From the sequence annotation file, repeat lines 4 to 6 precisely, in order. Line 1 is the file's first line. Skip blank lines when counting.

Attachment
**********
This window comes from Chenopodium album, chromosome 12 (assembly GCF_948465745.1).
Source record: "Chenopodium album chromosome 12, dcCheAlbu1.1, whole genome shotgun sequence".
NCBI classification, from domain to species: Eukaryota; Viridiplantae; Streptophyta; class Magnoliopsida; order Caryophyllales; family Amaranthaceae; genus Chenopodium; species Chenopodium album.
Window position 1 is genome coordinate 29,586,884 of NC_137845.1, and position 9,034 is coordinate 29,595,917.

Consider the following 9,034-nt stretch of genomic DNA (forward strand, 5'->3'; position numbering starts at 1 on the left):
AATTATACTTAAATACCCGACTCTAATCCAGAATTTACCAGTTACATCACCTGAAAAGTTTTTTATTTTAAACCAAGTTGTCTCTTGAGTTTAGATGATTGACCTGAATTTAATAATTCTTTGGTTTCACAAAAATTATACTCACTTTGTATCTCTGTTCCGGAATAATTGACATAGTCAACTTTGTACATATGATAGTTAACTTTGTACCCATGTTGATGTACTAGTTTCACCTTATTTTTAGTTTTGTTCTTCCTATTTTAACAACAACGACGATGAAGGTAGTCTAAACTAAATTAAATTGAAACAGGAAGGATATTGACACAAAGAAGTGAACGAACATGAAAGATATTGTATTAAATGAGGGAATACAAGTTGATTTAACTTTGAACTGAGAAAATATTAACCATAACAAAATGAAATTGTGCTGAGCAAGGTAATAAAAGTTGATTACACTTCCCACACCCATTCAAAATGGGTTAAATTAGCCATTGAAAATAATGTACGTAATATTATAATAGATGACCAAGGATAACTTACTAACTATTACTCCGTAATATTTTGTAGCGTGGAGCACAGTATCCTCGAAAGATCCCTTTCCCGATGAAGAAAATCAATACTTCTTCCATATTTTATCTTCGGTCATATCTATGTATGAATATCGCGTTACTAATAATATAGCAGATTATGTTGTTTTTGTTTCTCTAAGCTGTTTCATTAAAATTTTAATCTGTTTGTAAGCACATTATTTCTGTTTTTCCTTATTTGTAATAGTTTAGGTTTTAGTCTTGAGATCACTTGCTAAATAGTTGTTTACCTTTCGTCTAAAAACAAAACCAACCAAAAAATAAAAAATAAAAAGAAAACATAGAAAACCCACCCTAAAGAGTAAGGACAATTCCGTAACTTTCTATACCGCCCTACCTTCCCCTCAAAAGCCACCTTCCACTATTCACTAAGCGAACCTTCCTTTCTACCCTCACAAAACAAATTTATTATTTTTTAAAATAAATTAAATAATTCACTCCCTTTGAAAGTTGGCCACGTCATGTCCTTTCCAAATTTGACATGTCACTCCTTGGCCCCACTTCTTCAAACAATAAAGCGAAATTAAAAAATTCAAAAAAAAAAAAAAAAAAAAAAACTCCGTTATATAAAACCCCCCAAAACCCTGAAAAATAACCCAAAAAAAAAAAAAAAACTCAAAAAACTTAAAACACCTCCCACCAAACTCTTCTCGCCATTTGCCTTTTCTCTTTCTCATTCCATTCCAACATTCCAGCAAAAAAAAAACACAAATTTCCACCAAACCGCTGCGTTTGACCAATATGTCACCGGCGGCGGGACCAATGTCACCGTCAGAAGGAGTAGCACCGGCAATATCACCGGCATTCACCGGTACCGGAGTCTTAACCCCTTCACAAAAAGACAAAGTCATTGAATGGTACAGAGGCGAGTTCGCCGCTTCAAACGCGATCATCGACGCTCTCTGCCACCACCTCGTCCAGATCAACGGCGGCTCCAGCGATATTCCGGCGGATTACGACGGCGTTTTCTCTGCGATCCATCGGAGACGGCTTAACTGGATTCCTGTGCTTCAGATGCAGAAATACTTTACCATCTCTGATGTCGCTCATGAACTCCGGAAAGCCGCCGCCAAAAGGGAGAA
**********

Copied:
Window position 1 is genome coordinate 29,586,884 of NC_137845.1, and position 9,034 is coordinate 29,595,917.

Consider the following 9,034-nt stretch of genomic DNA (forward strand, 5'->3'; position numbering starts at 1 on the left):
AATTATACTTAAATACCCGACTCTAATCCAGAATTTACCAGTTACATCACCTGAAAAGTTTTTTATTTTAAACCAAGTTGTCTCTTGAGTTTAGATGATTGACCTGAATTTAATAATTCTTTGGTTTCACAAAAATTATACTCACTTTGTATCTCTGTTCCGGAATAATTGACATAGTCAACTTTGTACATATGATAGTTAACTTTGTACCCATGTTGATGTACTAGTTTCACCTTATTTTTAGTTTTGTTCTTCCTATTTTAACAACAACGACGATGAAGGTAGTCTAAACTAAATTAAATTGAAACAGGAAGGATATTGACACAAAGAAGTGAACGAACATGAAAGATATTGTATTAAATGAGGGAATACAAGTTGATTTAACTTTGAACTGAGAAAATATTAACCATAACAAAATGAAATTGTGCTGAGCAAGGTAATAAAAGTTGATTACACTTCCCACACCCATTCAAAATGGGTTAAATTAGCCATTGAAAATAATGTACGTAATATTATAATAGATGACCAAGGATAACTTACTAACTATTACTCCGTAATATTTTGTAGCGTGGAGCACAGTATCCTCGAAAGATCCCTTTCCCGATGAAGAAAATCAATACTTCTTCCATATTTTATCTTCGGTCATATCTATGTATGAATATCGCGTTACTAATAATATAGCAGATTATGTTGTTTTTGTTTCTCTAAGCTGTTTCATTAAAATTTTAATCTGTTTGTAAGCACATTATTTCTGTTTTTCCTTATTTGTAATAGTTTAGGTTTTAGTCTTGAGATCACTTGCTAAATAGTTGTTTACCTTTCGTCTAAAAACAAAACCAACCAAAAAATAAAAAATAAAAAGAAAACATAGAAAACCCACCCTAAAGAGTAAGGACAATTCCGTAACTTTCTATACCGCCCTACCTTCCCCTCAAAAGCCACCTTCCACTATTCACTAAGCGAACCTTCCTTTCTACCCTCACAAAACAAATTTATTATTTTTTAAAATAAATTAAATAATTCACTCCCTTTGAAAGTTGGCCACGTCATGTCCTTTCCAAATTTGACATGTCACTCCTTGGCCCCACTTCTTCAAACAATAAAGCGAAATTAAAAAATTCAAAAAAAAAAAAAAAAAAAAAAACTCCGTTATATAAAACCCCCCAAAACCCTGAAAAATAACCCAAAAAAAAAAAAAAAACTCAAAAAACTTAAAACACCTCCCACCAAACTCTTCTCGCCATTTGCCTTTTCTCTTTCTCATTCCATTCCAACATTCCAGCAAAAAAAAAACACAAATTTCCACCAAACCGCTGCGTTTGACCAATATGTCACCGGCGGCGGGACCAATGTCACCGTCAGAAGGAGTAGCACCGGCAATATCACCGGCATTCACCGGTACCGGAGTCTTAACCCCTTCACAAAAAGACAAAGTCATTGAATGGTACAGAGGCGAGTTCGCCGCTTCAAACGCGATCATCGACGCTCTCTGCCACCACCTCGTCCAGATCAACGGCGGCTCCAGCGATATTCCGGCGGATTACGACGGCGTTTTCTCTGCGATCCATCGGAGACGGCTTAACTGGATTCCTGTGCTTCAGATGCAGAAATACTTTACCATCTCTGATGTCGCTCATGAACTCCGGAAAGCCGCCGCCAAAAGGGAGAA